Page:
Tuesday, July 7, 2009
I've always wanted to try to make Malaysian roti canai. My perfect opportunity came tonight when I made the Malaysian chicken curry from the blog Almost Bourdain. The blog also recommended a link on how to make roti chanai -
http://www.sbs.com.au/food/recipe/11/Roti_chanai - so I went there for the video instructions and recipe.
The roti was delicious -- thin, crispy, and tender just like the restaurant version. I was very proud of myself! Still, once I get a little practice under my belt, I'll be able to get the roti not just thin but paper thin.
Notes: As with any dough, the recipe is more a guideline, because flour will require more or less liquid than a recipe indicates depending upon the moisture in the air. When you make this recipe, add enough liquid to let the dough come together. Go slowly as you reach the end of the liquid as you may not need all of it; conversely, you may find you need more.
The recipe has rests of several hours for the dough. I only let the roti dough rest for 30 minutes before I broke it into balls, rubbed them with butter and then rolled them out. It worked out just fine.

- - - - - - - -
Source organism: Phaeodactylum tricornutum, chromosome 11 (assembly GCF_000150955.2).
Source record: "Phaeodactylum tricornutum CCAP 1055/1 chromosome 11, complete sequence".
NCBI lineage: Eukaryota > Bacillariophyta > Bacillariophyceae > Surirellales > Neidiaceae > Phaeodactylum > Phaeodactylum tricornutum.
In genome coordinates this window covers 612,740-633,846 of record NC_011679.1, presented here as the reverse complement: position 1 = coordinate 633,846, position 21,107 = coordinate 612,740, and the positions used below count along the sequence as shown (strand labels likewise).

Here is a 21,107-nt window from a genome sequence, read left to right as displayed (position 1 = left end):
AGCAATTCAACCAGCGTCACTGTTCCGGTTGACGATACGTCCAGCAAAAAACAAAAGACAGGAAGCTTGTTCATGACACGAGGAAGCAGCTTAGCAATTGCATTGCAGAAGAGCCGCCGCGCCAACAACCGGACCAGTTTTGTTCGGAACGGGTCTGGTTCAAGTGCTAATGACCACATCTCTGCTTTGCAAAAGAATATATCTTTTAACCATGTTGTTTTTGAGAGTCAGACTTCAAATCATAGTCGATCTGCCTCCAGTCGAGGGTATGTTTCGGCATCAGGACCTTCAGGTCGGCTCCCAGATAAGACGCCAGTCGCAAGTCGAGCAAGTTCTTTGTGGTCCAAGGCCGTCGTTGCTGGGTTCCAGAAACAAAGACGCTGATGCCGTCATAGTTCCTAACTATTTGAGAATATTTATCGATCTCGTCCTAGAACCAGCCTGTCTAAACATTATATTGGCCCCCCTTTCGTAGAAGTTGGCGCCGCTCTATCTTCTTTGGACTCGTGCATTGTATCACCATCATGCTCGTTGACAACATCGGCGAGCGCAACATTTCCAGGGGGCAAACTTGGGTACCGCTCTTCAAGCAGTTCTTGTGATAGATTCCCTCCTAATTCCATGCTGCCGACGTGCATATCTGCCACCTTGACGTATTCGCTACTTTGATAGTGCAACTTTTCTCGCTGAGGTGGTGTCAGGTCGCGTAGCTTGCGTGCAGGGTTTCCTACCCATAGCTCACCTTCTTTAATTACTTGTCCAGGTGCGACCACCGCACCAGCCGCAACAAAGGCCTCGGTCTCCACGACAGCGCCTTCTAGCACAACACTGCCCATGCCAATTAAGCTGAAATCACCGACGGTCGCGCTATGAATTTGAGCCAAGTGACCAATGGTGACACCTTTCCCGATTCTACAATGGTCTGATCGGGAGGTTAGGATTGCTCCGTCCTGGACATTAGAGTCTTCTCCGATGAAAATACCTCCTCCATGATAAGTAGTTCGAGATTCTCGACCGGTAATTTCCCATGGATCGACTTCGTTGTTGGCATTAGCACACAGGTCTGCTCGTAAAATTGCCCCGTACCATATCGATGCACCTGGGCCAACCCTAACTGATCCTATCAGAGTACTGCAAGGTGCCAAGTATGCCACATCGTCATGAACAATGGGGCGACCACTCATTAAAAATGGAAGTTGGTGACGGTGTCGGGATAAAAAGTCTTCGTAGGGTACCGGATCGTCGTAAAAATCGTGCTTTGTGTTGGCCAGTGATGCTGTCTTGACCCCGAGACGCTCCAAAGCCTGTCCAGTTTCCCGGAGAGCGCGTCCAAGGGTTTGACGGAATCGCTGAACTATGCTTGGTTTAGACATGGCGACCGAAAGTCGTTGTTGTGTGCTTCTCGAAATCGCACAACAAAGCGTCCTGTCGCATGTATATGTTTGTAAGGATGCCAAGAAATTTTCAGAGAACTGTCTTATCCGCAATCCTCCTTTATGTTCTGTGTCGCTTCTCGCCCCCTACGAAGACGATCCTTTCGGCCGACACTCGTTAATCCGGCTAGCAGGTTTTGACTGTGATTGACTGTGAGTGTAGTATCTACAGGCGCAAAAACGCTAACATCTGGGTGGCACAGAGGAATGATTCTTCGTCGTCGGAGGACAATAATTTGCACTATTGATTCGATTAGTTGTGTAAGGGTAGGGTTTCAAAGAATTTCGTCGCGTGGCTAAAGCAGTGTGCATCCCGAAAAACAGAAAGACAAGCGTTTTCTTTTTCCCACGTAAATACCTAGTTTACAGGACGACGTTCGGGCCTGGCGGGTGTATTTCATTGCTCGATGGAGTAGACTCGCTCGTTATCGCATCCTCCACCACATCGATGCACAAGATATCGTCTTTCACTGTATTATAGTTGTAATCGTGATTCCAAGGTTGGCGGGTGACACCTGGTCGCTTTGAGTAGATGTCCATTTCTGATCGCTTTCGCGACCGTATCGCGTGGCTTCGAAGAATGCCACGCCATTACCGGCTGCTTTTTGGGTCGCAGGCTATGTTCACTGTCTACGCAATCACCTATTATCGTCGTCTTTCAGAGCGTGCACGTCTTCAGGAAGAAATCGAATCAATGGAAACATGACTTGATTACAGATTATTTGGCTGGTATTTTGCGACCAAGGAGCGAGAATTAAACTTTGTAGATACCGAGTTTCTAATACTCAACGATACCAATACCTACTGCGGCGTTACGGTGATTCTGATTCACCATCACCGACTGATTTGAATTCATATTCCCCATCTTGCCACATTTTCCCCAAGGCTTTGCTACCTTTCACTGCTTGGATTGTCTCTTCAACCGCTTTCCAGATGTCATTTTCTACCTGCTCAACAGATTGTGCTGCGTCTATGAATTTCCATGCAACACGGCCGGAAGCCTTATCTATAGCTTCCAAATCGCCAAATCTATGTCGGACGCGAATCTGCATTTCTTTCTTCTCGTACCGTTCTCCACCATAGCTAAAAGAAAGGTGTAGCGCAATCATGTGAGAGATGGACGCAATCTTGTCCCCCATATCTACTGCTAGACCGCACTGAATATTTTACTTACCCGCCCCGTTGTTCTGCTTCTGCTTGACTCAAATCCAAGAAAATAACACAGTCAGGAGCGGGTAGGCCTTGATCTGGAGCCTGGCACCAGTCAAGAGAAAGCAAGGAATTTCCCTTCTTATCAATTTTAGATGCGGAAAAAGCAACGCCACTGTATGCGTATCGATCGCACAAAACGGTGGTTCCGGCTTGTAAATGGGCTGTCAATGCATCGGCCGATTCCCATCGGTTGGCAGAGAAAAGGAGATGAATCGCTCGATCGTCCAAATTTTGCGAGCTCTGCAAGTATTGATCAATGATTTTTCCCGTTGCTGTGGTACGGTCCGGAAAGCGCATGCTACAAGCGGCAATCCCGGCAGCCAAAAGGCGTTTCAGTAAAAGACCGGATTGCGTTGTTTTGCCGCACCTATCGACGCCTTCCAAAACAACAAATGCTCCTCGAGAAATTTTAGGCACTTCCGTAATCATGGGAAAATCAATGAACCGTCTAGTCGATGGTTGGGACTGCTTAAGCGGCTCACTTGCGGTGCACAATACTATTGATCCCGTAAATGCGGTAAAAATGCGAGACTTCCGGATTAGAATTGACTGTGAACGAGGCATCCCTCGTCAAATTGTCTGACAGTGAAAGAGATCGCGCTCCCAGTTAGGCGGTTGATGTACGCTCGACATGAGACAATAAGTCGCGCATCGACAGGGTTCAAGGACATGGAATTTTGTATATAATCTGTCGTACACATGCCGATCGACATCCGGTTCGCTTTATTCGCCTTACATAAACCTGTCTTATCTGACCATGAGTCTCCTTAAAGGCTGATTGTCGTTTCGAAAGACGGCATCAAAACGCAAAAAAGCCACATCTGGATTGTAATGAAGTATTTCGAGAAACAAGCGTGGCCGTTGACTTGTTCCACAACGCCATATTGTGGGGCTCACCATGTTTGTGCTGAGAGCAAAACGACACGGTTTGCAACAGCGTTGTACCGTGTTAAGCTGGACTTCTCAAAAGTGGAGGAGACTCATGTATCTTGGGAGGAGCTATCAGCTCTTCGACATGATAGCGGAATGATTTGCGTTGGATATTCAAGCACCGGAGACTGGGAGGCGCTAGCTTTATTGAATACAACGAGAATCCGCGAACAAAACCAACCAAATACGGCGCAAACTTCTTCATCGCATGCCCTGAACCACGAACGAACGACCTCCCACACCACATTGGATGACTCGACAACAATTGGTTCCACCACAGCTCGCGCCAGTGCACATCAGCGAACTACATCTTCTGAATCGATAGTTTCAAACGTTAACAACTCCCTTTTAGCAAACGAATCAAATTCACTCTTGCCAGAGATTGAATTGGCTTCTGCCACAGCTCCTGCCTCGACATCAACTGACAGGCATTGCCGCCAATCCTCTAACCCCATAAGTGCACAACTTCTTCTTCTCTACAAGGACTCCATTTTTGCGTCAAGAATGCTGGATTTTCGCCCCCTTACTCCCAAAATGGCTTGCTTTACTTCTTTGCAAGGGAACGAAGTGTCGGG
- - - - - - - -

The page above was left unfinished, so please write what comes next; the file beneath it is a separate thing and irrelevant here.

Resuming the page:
By the way, you must see this entry on the Cherryonacake blog if you're interested in finding out how to make roti from an expert.
from SBS Food (be sure to click on this link to see the instructional video)
3 cups plain flour
½ cup milk
¼ cup water
Pinch of salt
Pinch of sugar
Place flour into a large bowl and gradually add milk and water, working the mixture with your hands. Add salt and sugar and keep kneading for 6 to 8 minutes until dough leaves the side of the bowl and is soft, smooth and elastic, like play dough. Set aside in a warm place for at least 2 hours or over night, covered with plastic wrap.
Simply pull off a bread roll-sized piece of dough, roll it and shape it into a ball in floured hands. Continue until you have 6 balls. Rub a little butter in the palms of your hands to melt it, then pick up each ball and rub it to seal it with butter. Replace on tray and let balls stand for 2 to 3 hours.
Tip a little oil onto a clean working surface and moisten your hands with it. Place a ball in the centre and flatten it with your hands, pressing and pushing constantly until it is a fine sheet, forming a rough rectangle about the size of a big plate.
Add a little oil and continue to flatten the dough, using an oiled rolling pin if you like. Don’t worry if it looks like a mess, it’s meant to. To get it really thin, pick up the flattened sheet and flop it back onto the bench 2 or 3 times. Repeat process with each ball. Now, fold each side in, to form a neater rectangle and then fold each corner in, to form an envelope shape.
Heat an oiled baking tray over a gas flame until hot, and fry each side until golden.
Remove quickly and crush roti in your hands, letting shreds fall onto serving plate. Serve hot. Each ball will make enough for 2 people.